Research ArticleCELLULAR BIOLOGY

Nuclear WRAP53 promotes neuronal survival and functional recovery after stroke

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Science Advances  07 Oct 2020:
Vol. 6, no. 41, eabc5702
DOI: 10.1126/sciadv.abc5702

Abstract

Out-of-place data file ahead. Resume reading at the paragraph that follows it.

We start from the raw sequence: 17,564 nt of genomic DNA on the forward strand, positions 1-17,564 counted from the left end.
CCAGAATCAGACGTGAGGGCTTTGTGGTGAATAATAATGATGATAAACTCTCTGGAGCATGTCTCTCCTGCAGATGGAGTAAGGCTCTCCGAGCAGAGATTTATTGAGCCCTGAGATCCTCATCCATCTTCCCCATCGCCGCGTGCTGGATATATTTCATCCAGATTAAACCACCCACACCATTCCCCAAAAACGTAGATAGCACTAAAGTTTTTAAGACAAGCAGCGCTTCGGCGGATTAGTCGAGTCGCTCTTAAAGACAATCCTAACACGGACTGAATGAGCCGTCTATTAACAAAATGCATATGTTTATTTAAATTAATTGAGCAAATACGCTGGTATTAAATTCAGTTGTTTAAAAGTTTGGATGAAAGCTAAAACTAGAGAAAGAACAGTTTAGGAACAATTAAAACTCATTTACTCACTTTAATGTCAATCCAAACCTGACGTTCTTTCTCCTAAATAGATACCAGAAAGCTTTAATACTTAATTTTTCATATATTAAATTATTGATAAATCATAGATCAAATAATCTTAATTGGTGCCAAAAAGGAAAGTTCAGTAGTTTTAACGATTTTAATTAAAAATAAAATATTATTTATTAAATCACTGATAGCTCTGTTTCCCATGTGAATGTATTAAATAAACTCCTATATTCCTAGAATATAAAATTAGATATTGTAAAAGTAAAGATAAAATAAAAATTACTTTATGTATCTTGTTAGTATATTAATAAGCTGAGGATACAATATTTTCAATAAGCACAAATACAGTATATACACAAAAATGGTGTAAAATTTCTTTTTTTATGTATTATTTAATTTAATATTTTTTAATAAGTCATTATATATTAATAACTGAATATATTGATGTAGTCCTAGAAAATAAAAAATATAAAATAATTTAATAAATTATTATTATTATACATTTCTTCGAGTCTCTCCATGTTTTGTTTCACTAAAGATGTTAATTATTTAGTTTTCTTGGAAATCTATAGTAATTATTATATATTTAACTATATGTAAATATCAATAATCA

Failure of neurons to efficiently repair DNA double-strand breaks (DSBs) contributes to cerebral damage after stroke. However, the molecular machinery that regulates DNA repair in this neurological disorder is unknown. Here, we found that DSBs in oxygen/glucose-deprived (OGD) neurons spatiotemporally correlated with the up-regulation of WRAP53 (WD40-encoding p53-antisense RNA), which translocated to the nucleus to activate the DSB repair response. Mechanistically, OGD triggered a burst in reactive oxygen species that induced both DSBs and translocation of WRAP53 to the nucleus to promote DNA repair, a pathway that was confirmed in an in vivo mouse model of stroke. Noticeably, nuclear translocation of WRAP53 occurred faster in OGD neurons expressing the Wrap53 human nonsynonymous single-nucleotide polymorphism (SNP) rs2287499 (c.202C>G). Patients carrying this SNP showed less infarct volume and better functional outcome after stroke. These results indicate that WRAP53 fosters DNA repair and neuronal survival to promote functional recovery after stroke.

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